Positioning pelvic cancer patients on stomachs for radiation yields better results

October 28, 2007

PORTLAND, Ore. - Oregon Health & Science University Cancer Institute researchers have found that positioning pelvic cancer patients on their stomachs rather than their backs is a better method for delivering radiation therapy. Because patients return for multiple therapies, being able to reproduce the positioning of the patient allowed more precision, which reduces toxicity.

"It was a surprising finding," according to according to Martin Fuss, M.D., the director of the Program in Image-Guided Radiation Therapy, OHSU Radiation Medicine, and OHSU Cancer Institute member.

"This finding runs contrary to the common perception that the supine (on the back) position is more stable, convenient and therefore caused less variation in day-to-day setups. Variation in setups require the use of margins that extend beyond the tumor into normal tissues, exposing organs with limited tolerance to radiation to a higher risk for treatment-induced toxicity," said Fuss, who is also a professor in the OHSU School of Medicine.

A poster presentation from this study will be presented Sunday, Oct. 28 at the 2007 American Society of Therapeutic Radiology and Oncology (ASTRO) meeting in Los Angeles.

Having a patient lay on his belly, or prone position, has been considered to be uncomfortable and can lead to more patient movement, which can cause more damage to healthy cells that need to be spared from high-dose radiation. But through this study it was found that lying on the stomach, using a belly board, with a hole cut out for the stomach area, may actually aid in sparing normal tissue. Lying on a belly board not only removes the bowel from the pelvis but also reduces pelvic setup variation. The type of radiation used in this study was helical TomoTherapy.

The TomoTherapy system used allows physicians to take a computed tomography or CT scan just before each treatment. With the scan, radiation specialists can verify the position of the tumor and, if necessary, adjust the patient's position to help make sure the radiation is directed right where it should be. This process is also referred to image-guided radiation therapy or IGRT. The treatment system in the study, TomoTherapy Hi•Art, delivers intensity-modulated radiation therapy (IMRT) with a helical, or spiral delivery pattern.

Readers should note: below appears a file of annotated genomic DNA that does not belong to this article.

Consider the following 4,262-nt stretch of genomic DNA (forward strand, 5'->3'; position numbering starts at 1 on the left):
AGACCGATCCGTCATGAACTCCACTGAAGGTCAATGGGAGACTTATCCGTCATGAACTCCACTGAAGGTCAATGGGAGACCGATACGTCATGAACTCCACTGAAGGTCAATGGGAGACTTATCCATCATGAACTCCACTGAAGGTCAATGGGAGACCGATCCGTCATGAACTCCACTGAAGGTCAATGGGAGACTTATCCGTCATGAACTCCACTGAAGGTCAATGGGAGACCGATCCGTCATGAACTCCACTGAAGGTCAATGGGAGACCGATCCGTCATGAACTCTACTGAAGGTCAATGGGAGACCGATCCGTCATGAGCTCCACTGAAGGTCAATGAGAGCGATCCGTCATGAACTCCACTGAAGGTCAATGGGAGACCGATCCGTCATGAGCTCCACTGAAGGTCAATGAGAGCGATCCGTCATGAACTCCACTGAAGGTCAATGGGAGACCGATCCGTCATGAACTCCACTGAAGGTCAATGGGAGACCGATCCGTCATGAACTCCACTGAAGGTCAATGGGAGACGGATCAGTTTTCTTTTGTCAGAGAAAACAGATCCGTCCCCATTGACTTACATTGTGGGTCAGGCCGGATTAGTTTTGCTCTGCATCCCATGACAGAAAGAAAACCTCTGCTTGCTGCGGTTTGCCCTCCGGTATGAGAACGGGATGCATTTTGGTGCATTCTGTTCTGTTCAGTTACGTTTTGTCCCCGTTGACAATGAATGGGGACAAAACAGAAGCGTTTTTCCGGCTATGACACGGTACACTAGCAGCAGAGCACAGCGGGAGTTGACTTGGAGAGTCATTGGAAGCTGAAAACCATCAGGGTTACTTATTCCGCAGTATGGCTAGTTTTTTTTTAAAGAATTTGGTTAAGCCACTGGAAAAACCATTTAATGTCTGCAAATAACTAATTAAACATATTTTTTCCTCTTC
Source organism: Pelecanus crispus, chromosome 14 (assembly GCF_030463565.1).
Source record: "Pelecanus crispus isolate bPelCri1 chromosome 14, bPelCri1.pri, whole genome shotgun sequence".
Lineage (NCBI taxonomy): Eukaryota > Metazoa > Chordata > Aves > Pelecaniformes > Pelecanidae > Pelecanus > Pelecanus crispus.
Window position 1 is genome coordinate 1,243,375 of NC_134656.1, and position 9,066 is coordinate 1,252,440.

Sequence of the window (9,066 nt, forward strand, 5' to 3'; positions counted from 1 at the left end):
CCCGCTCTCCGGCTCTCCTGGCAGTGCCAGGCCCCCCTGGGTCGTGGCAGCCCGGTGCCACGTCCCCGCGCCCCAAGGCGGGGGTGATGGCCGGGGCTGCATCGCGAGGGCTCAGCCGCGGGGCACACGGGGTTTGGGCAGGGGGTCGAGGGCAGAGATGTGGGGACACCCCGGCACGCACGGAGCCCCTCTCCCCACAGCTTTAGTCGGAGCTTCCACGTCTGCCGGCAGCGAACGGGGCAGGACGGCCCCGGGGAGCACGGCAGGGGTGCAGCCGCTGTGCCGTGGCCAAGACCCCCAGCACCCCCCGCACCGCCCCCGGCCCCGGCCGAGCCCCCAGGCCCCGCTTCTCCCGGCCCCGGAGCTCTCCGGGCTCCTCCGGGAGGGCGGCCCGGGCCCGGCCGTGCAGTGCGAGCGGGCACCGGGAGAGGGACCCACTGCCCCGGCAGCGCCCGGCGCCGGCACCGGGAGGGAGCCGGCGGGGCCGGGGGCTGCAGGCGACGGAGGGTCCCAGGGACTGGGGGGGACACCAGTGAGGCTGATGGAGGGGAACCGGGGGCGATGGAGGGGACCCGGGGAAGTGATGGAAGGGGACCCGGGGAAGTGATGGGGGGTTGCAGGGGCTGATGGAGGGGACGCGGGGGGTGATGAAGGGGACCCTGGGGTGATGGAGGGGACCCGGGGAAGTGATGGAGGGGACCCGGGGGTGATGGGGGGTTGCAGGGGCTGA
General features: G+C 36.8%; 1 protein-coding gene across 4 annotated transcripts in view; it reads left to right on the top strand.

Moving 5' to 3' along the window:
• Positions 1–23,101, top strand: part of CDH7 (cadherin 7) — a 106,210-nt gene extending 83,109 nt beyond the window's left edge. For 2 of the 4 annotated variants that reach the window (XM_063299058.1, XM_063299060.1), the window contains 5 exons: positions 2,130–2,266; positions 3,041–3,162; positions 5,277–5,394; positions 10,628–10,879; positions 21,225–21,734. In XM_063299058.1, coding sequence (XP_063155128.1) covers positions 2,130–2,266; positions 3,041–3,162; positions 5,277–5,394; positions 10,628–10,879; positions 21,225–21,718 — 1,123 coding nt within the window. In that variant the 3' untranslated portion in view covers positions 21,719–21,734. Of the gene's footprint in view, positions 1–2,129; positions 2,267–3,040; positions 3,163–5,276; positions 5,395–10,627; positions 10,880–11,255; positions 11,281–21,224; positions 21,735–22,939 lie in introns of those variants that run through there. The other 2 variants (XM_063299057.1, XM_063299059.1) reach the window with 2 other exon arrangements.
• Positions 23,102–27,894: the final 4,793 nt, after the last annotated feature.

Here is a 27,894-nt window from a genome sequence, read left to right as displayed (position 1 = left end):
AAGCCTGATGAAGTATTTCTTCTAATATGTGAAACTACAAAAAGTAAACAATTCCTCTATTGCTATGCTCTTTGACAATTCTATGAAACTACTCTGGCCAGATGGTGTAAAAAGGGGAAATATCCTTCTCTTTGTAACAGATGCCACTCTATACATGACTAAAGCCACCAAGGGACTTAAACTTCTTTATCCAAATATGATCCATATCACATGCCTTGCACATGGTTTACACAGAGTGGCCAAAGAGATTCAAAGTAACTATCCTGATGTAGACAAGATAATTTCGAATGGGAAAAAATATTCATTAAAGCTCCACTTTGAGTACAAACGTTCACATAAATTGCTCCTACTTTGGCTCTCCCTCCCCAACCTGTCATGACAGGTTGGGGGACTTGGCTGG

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In the study 30 patients were treated with IMRT under daily image guidance. Of those, 11 were prone and 19 were supine. Prone setup always included a belly board. A total of 829 megavoltage CT image-guided studies were acquired. All patients received image-guidance before radiation to determine how much correction of the radiation beam was needed.

Other researchers include: Faisal Siddiqui, Ph.D., OHSU Radiation Medicine; Chengyu Shi, Ph.D., and Niko Papanikolaou, Ph.D., both from the Cancer Therapy & Research Center, medical physics and University of Texas Health Science Center, San Antonio, radiation oncology.

Particulars: "MVCT Image-Guidance Derived Bony Setup Accuracy for Supine and Prone Pelvic Radiation Therapy, abstract #974

The OHSU Cancer Institute is the only National Cancer Institute-designated center between Sacramento and Seattle. It comprises some 120 clinical researchers, basic scientists and population scientists who work together to translate scientific discoveries into longer and better lives for Oregon's cancer patients. In the lab, basic scientists examine cancer cells and normal cells to uncover molecular abnormalities that cause the disease. This basic science informs more than 200 clinical trials conducted at the OHSU Cancer Institute.

Oregon Health & Science University

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